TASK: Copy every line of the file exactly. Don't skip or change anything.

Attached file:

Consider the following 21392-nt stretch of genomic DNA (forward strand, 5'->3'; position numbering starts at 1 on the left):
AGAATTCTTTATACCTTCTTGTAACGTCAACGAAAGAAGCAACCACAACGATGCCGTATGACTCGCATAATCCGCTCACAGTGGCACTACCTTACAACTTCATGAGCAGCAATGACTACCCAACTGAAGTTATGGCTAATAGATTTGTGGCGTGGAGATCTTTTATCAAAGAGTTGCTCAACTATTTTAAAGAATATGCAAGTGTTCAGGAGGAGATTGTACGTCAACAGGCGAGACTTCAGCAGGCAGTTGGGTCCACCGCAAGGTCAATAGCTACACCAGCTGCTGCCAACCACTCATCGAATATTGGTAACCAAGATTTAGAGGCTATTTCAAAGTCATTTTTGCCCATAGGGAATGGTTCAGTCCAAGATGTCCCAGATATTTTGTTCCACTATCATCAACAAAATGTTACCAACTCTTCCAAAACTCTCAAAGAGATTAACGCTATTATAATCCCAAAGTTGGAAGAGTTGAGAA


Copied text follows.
Consider the following 21392-nt stretch of genomic DNA (forward strand, 5'->3'; position numbering starts at 1 on the left):
AGAATTCTTTATACCTTCTTGTAACGTCAACGAAAGAAGCAACCACAACGATGCCGTATGACTCGCATAATCCGCTCACAGTGGCACTACCTTACAACTTCATGAGCAGCAATGACTACCCAACTGAAGTTATGGCTAATAGATTTGTGGCGTGGAGATCTTTTATCAAAGAGTTGCTCAACTATTTTAAAGAATATGCAAGTGTTCAGGAGGAGATTGTACGTCAACAGGCGAGACTTCAGCAGGCAGTTGGGTCCACCGCAAGGTCAATAGCTACACCAGCTGCTGCCAACCACTCATCGAATATTGGTAACCAAGATTTAGAGGCTATTTCAAAGTCATTTTTGCCCATAGGGAATGGTTCAGTCCAAGATGTCCCAGATATTTTGTTCCACTATCATCAACAAAATGTTACCAACTCTTCCAAAACTCTCAAAGAGATTAACGCTATTATAATCCCAAAGTTGGAAGAGTTGAGAA